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Heavy flooding was reported in the Bahamas Thursday as Hurricane Joaquin — now an "extremely dangerous" Category 4 storm — roared through sparsely populated islands on a track to swing north and potentially strike the U.S.
Joaquin grew to a Category 4 hurricane earlier Thursday, and by 11 p.m. it was about 75 miles south of San Salvador, the National Weather Service said. The hurricane had maximum sustained winds of 130 mph and was moving west at 3 mph, the NWS said.
The hurricane caused heavy flooding on Long Island in the Bahamas, where water reached the windows of some homes, The Associated Press reported. The runway at an airport on Ragged Island was inundated, and around 565 people on Acklins were reportedly trapped in their homes.
There were no immediate reports of casualties, according to Capt. Stephen Russell, the director of the Bahamas National Emergency Management Agency.
Prime Minister Perry Christie said he was amending laws to mandate evacuations because some people were refusing to move into shelters. "We do not know the impact of 130 miles an hour on those areas," he said, referring to the hurricane's winds. "We know it's a horrific kind of experience."
Cuba issued a tropical storm warning for the provinces of Camaguey, Los Tunas, Holguin, and Guantanamo, the NWS said.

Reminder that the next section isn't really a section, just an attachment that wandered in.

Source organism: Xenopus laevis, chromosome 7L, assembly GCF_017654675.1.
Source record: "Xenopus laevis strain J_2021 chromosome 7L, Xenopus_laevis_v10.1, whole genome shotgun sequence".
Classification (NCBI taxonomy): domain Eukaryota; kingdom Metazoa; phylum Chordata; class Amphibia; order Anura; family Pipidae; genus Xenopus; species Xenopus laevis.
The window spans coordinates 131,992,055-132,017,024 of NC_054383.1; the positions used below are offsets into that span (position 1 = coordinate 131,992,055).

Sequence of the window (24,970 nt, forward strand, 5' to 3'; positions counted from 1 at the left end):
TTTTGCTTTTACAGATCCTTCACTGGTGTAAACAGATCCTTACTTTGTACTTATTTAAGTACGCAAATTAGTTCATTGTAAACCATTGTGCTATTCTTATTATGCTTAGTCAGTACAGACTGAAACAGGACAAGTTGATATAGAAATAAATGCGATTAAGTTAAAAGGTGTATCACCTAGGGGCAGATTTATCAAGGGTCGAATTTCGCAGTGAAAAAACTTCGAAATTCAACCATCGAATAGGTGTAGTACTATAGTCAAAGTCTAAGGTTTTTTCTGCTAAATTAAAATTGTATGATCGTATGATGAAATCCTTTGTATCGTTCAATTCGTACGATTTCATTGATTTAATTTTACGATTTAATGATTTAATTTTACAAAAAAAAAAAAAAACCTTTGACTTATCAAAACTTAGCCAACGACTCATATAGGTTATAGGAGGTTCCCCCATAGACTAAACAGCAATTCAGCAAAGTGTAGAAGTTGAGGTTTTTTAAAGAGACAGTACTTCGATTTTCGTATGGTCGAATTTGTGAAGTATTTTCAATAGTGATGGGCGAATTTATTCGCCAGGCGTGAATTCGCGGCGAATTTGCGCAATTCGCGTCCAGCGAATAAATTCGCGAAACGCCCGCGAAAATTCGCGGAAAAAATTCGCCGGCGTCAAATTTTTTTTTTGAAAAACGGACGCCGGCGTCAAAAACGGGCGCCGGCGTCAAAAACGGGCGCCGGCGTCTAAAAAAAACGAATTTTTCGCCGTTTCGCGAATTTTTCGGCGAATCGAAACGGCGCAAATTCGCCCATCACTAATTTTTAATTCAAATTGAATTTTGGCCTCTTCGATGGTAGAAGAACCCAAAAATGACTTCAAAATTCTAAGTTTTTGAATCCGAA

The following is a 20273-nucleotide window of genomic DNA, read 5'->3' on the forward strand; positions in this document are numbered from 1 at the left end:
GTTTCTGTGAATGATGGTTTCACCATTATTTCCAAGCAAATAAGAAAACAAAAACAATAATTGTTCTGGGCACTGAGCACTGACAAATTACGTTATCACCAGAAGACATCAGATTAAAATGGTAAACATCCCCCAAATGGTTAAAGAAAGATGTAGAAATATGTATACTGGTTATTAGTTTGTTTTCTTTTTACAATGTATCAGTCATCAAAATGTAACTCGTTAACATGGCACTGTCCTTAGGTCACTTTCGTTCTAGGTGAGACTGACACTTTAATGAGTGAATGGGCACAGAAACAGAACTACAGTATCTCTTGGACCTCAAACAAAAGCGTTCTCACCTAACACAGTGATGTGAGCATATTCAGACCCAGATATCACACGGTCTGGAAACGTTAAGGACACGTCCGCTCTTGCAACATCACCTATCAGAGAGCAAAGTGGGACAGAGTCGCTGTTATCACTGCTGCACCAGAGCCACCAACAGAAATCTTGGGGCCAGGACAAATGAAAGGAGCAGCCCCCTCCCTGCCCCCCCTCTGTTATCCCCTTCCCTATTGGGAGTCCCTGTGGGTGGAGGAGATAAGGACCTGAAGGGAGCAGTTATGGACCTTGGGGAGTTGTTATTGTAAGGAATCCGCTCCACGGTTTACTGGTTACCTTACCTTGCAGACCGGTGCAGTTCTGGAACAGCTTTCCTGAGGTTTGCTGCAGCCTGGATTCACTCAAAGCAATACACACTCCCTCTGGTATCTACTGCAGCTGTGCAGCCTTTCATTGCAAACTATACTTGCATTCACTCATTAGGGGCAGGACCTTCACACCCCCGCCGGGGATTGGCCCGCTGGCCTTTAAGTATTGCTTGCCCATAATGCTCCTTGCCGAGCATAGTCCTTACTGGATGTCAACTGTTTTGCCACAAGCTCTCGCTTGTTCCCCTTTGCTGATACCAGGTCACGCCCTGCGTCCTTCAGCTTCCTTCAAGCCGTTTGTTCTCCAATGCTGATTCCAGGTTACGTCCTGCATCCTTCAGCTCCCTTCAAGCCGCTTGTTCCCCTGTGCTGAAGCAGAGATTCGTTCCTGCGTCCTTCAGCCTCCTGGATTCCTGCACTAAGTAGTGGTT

The hurricane is forecast to swing north on Friday and it has the potential to hit the East Coast of the United States this weekend. Some models predict it could be swept out to sea and miss the coast altogether. But the storm is still expected to be felt in the U.S. even if it doesn't hit land.
Heavy rain is forecast to hit parts of Virginia and North Carolina Saturday, and the governors of those states have declared states of emergency and warned of possible flooding. Several U.S. Navy ships stationed in the Hampton Roads area were sent out to sea, the Navy said.
More than 10 inches of rain could fall on Charleston, South Carolina, by Sunday, the National Weather Service said.
"Residents of the Carolinas north should be paying attention and monitoring the storm. There's no question," said Eric Blake, a hurricane specialist with the National Hurricane Center, told the AP. "If your hurricane plans got a little dusty because of the light hurricane season, now is a good time to update them."